Align to Content Area: Aligns the selected element(s) in relation to the surrounding Content Area

The Align Objects section offers six settings:

• Align Left Edges

• Align Horizontal Centers

• Align Right Edges

• Align Top Edges

• Align Vertical Centers

• Align Bottom Edges

 

The Distribute Objects section also has six settings:

• Distribute Left Edges

• Distribute Horizontal Centers

• Distribute Right Edges

• Distribute Top Edges

• Distribute Vertical Centers

• Distribute Bottom Edges

 

For this example, the goal is to align the Share button with the drip vertically, so that they are centered on their horizontal midpoint.

3. While the top menu is set to Align to Selection, click the Align Horizontal Centers button. Notice how the elements reposition so that they are stacked vertically on the page, aligned by their horizontal mid points.

Note: Another way to align objects to their centers is to click-drag one of the elements. When it is aligned with another object, a blue line temporarily displays to indicate that they are aligned (see Figure 48).

 

Figure 48. When dragging an element, a blue line displays as the object lines up with another object on the page.

 

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Creating a slideshow presentation with the Slideshow widget

The Slideshow widget is another site feature you can add to your pages. You can set up a slideshow that requires visitors to click thumbnails to see a larger version of the photo, or you can create slideshows that play automatically as the page loads. Auto-play slideshows are a great way to add compelling content to your site by presenting a series of photos. You can control how the slideshow plays back by setting the type of transition to dictate how the slides animate.

In the following subsection, you'll add an auto-play slideshow to the site's home page.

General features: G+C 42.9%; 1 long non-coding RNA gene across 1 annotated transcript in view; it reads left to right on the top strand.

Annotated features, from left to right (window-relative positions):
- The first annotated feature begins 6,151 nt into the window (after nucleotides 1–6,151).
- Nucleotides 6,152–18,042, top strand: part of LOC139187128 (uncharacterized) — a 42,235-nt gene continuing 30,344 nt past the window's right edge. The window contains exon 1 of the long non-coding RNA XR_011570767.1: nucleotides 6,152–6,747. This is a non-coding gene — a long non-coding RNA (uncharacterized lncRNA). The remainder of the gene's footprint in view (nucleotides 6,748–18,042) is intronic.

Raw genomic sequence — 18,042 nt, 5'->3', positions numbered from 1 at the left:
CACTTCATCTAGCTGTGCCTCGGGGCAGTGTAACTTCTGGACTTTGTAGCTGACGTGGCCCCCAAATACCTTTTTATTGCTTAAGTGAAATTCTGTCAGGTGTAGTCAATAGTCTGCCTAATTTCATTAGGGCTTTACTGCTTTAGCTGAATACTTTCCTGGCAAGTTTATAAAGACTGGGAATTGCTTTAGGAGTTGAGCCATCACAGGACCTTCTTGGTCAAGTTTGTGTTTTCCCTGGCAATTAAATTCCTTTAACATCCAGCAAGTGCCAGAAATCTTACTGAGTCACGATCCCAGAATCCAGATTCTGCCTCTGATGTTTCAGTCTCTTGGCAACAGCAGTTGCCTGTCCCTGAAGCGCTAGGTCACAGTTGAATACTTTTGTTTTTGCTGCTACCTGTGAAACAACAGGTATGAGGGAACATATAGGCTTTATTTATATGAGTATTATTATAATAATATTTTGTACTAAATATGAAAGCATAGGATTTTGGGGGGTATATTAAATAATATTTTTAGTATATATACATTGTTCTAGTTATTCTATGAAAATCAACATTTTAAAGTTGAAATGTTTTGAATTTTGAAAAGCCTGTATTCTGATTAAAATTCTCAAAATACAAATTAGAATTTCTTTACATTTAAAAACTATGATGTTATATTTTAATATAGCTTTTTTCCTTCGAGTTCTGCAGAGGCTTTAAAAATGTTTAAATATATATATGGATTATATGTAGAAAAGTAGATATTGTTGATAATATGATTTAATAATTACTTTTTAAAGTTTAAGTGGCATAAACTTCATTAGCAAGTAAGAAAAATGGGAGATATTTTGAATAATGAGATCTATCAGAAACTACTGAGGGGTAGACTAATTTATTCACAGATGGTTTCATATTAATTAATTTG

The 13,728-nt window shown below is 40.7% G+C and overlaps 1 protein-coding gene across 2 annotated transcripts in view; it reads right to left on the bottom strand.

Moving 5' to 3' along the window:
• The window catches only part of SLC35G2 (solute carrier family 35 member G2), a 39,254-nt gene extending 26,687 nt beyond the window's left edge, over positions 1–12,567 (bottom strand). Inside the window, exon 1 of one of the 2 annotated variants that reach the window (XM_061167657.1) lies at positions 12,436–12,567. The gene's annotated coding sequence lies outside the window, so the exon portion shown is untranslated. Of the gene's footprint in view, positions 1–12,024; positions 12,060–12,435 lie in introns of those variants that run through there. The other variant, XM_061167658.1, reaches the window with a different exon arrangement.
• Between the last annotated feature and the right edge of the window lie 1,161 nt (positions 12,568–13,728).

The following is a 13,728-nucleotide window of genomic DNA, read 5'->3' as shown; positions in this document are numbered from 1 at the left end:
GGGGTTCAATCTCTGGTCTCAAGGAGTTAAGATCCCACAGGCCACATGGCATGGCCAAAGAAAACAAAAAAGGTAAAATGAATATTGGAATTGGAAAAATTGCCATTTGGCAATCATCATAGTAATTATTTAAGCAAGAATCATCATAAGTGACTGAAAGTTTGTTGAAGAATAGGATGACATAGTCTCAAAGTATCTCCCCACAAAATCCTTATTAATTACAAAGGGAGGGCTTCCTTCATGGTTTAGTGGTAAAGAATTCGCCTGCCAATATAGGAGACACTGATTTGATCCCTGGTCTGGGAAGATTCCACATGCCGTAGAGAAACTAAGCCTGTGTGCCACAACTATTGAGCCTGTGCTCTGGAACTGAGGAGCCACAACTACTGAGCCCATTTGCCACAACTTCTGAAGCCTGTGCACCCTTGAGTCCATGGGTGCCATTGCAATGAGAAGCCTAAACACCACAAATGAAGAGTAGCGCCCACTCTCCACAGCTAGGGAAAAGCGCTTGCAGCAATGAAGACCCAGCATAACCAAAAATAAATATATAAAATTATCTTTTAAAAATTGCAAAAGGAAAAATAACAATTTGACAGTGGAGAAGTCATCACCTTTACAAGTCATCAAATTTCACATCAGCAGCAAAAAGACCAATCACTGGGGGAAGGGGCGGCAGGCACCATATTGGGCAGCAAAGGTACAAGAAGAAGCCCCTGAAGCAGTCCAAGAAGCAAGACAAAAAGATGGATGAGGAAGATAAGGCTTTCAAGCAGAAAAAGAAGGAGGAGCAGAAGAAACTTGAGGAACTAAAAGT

In Plan view, double-click the Home thumbnail in Plan view to open it for editing in Design view.

 

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Adding a Slideshow widget set to auto-play

Follow these steps to create a presentation that cycles through a set of images:

1. In the Widgets Library, click the Slideshows category to expand it. The slideshow widgets are displayed.

2. Select the Basic Slideshow widget and drag it onto the page.

3. By default, the Basic Slideshow widget contains one dark gray rectangle (image placeholder), a placeholder caption, the number of the image (1 - 1) and two arrow buttons (next and previous) that visitors can click to navigate through a set of images.

4. Click the blue arrow to access the Options menu. Verify and set the following options:

• Transition: Fade

• Auto Play: Slow

• New Hero: Fill frame proportionally

• New Thumbnail: Fill frame proportionally

• Lightbox: Deselected

 

5. Parts: Deselect all options to hide the captions, counter, next, and previous buttons.

Note: This slideshow will play automatically when the page loads without any visitor interaction. If you want to create a slideshow that is controlled by a visitor's mouse clicks, set Auto Play to None and leave the checkmarks for Next and Previous selected in the Parts section of the Options menu.